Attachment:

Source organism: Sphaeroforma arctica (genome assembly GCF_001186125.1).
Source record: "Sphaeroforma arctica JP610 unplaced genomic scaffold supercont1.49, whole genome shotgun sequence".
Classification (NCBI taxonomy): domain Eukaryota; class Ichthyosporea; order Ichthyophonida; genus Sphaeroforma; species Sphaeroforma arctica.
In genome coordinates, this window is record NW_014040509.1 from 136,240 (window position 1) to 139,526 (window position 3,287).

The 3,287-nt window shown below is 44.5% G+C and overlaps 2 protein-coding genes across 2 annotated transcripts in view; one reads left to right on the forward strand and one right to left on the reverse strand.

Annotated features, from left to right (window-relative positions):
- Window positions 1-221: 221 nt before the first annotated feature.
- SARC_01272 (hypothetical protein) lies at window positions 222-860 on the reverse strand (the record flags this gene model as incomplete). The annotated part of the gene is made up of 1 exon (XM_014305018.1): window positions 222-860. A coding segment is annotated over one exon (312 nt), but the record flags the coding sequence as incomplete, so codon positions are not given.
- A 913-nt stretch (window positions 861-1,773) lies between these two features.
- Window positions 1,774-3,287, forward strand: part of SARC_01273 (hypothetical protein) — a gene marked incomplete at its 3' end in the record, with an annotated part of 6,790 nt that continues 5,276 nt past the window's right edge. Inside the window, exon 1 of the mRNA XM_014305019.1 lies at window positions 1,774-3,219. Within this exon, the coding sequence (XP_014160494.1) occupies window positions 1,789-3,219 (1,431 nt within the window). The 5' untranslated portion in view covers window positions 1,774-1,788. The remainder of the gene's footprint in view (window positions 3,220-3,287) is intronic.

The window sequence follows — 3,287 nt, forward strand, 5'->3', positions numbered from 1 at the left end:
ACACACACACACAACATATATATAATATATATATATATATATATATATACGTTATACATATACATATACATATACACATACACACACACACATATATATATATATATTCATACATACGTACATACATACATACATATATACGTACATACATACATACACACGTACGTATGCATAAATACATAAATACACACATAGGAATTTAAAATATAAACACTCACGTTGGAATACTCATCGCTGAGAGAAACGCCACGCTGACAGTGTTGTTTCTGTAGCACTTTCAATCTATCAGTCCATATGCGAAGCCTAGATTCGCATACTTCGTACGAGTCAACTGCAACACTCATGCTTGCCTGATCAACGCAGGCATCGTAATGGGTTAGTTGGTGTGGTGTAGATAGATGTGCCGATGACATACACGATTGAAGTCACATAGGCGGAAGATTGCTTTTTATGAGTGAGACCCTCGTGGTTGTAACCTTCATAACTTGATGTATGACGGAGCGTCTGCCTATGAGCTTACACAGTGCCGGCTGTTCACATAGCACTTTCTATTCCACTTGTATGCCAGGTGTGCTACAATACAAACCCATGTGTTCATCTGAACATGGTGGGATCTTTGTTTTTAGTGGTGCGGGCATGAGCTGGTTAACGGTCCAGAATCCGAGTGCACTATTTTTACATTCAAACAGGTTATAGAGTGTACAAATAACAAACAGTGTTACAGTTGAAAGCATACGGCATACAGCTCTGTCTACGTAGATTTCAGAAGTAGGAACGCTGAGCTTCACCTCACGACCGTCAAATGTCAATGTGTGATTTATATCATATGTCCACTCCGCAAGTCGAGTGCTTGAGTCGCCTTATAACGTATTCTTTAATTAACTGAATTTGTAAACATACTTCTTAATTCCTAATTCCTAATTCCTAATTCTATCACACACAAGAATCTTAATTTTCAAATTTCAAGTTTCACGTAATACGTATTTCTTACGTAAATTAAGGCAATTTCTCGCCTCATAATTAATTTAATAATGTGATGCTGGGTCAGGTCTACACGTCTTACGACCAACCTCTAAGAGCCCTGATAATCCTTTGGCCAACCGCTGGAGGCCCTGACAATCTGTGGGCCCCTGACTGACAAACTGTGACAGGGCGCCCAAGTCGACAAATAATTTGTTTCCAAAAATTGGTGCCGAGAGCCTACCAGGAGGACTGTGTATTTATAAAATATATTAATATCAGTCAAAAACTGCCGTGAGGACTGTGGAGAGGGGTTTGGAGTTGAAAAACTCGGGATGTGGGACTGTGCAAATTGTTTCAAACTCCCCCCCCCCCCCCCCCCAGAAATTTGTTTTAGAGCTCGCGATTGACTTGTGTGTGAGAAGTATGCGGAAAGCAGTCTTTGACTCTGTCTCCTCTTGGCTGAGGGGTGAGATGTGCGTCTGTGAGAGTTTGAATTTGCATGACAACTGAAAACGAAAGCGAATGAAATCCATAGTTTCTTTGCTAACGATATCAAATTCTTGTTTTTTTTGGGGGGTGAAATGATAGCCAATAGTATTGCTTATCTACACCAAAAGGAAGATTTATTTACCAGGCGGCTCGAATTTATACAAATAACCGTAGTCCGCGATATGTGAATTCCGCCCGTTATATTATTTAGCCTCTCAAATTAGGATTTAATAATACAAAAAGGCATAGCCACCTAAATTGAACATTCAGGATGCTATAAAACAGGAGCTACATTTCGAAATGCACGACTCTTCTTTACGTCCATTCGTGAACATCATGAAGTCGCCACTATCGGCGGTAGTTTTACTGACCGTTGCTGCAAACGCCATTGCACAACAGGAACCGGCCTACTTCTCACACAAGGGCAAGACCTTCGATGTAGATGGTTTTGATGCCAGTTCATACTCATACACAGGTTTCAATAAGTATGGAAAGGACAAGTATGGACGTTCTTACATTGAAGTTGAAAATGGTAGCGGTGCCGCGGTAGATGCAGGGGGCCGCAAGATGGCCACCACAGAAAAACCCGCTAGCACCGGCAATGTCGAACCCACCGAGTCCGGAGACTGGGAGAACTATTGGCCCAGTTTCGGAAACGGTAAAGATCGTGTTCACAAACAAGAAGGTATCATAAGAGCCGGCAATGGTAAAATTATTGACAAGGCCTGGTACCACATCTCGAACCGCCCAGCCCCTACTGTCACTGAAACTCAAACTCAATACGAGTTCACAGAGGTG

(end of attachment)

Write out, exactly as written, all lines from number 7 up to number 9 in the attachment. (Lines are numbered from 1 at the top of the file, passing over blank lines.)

- Window positions 1-221: 221 nt before the first annotated feature.
- SARC_01272 (hypothetical protein) lies at window positions 222-860 on the reverse strand (the record flags this gene model as incomplete). The annotated part of the gene is made up of 1 exon (XM_014305018.1): window positions 222-860. A coding segment is annotated over one exon (312 nt), but the record flags the coding sequence as incomplete, so codon positions are not given.
- A 913-nt stretch (window positions 861-1,773) lies between these two features.